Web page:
• product safety issues which have the potential to cause serious harm to consumers.

In addition, for the year ahead the ACCC is prioritising its work in the areas of:

  • consumer protection in the telecommunications and energy sectors
  • online competition and consumer issues including conduct which may impede emerging competition between online traders or limit the ability of small businesses to effectively compete online
  • competition and consumer issues in highly concentrated sectors, in particular in the supermarket and fuel sectors
  • credence claims, particularly those in the food industry with the potential to have a significant impact on consumers or the competitive process
  • misleading carbon pricing representations
  • the ACL consumer guarantees regime, and
  • consumer protection issues impacting on indigenous consumers.

To explain how our priority setting works in practice, I will take you through some our recent activities.

Competition matters

On the competition side, most significantly during the past 18 months we have seen the largest combination of penalties for cartel conduct in the history of the ACCC. Since proceedings were commenced against 15 international airlines between 2008 and 2010, 13 airlines have paid a total of $98.5 million to date. The airlines have been held to have engaged in price fixing the costs of air freight surcharges, and the proceedings have included Qantas, British Airways and more recently Emirates, Singapore Airlines, Cathay Pacific and Thai Airways International.

In recent years the number of legal proceedings instituted in competition cases has been increasing. Last financial year there were five cases—and there will more this year.

Most of the five in 2011/12 involved international cartels which the ACCC alleges have impacted on Australian consumers.

For example, we have instituted civil proceedings in the Federal Court against Yazaki Corporation, a Japanese company, and its Australian subsidiary, Australian Arrow Pty Ltd. The ACCC alleges that Yazaki and Australian Arrow engaged in cartel conduct – that is, market sharing and price fixing, in relation to the supply of wire harnesses to Toyota in Australia. Wire harnesses are an electrical system car part that facilitate the distribution of power and the sending of electrical signals to various components of a car. This case is being defended in the Federal Court.

Consumer protection and fair trading

Moving to consumer protection matters, strong enforcement of these laws is important. By taking action in cases where we believe there is significant consumer detriment, we make it clear where the boundaries are and what the consequences are for traders crossing the line.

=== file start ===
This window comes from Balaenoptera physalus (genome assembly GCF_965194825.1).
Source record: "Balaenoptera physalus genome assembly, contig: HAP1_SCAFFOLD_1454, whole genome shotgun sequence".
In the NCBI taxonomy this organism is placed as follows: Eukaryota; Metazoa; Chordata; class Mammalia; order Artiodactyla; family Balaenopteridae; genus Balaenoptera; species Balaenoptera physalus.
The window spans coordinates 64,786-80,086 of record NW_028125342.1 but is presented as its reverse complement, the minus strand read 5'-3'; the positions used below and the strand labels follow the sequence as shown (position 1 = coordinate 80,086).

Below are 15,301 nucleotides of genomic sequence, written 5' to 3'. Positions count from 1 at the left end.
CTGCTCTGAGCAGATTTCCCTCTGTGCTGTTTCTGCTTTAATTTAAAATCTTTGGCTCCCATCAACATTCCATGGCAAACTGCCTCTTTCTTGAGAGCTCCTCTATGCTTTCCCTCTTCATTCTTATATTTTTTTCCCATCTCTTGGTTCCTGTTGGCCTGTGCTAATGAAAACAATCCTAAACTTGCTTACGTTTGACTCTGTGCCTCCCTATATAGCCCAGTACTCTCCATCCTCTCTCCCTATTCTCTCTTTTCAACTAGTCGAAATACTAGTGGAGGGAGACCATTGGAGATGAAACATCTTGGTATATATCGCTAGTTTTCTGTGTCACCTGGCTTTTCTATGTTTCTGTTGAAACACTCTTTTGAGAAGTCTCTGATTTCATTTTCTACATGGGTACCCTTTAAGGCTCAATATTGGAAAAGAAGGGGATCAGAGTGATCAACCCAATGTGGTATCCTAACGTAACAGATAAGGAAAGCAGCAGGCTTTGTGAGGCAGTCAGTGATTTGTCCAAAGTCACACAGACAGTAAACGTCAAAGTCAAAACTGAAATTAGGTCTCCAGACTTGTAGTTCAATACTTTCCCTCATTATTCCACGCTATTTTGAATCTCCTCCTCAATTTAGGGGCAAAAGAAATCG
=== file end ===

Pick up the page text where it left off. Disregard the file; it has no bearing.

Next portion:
Our work has been made much more effective in recent years by the introduction of the Australian Consumer Law. We now have sanctions such as $1.1 million civil pecuniary penalties that can be imposed by the Courts, as well as the flexibility of infringement notices. We have used these powers in a number of high profile consumer matters.

In the past two years, the courts have ordered pecuniary penalties in 33 cases, with penalties totaling almost $22 million. Penalties in the order of a million dollars or more have been obtained in a number of matters including:

  • Apple Pty Limited for misleading 'iPad with WiFi + 4G' claims ($2.25 million)
  • Optus for misleading advertising of its internet broadband plans ($3.61 million)
  • Cotton On Kids Pty Ltd for selling unsafe children's nightware ($1 million), and
  • Harvey Norman Holding Ltd in relation to its catalogue advertising and 3D TV promotions ($1.25 million).

In addition, to date more than 100 infringement notices have been issued. In our view this combination of Court imposed penalties and infringement notices for consumer protection issues is having an effective deterrent effect on problematic conduct and improving compliance with the consumer laws.

Turning now to some of the specific priority areas I mentioned earlier.


On the energy side we are seeing significant retail price increases having a very real impact on many consumers. The choice of retail plan and provider is therefore an important one for consumers, and we have encouraged energy retailers to address what has been, in our view, reprehensible treatment of consumers by many involved in door-to-door energy sales.

The ACCC has taken a national enforcement and compliance approach to these issues. On the compliance side we have commissioned research about the vulnerabilities of consumers in sales at the door, and then used this to work with consumer agencies to educate consumers and distribute ‘do not knock’ cards.

On the enforcement side, the Federal Court has ordered Neighbourhood Energy and its former marketing company to pay total penalties of $1 million for illegal door-to-door marketing practices; two AGL companies were ordered to pay $1.55 million and its sales representatives $200,000 for false and misleading representations and breaches of the UCA provisions, and proceedings have been instituted against EnergyAustralia (formerly TRUenergy) and APG for similar conduct.

The result of this attention appears to be that some of the largest energy companies have withdrawn from door to door sales.

Our next area of focus in the energy sector is misleading discount claims. The ACCC is increasingly concerned about possible misleading conduct by energy retailers in their promotion of energy plans. These concerns relate to the promotion of discounts and savings off energy use and/or supply charges under those plans. We refer to this new focus of our energy work as “discounts off what?”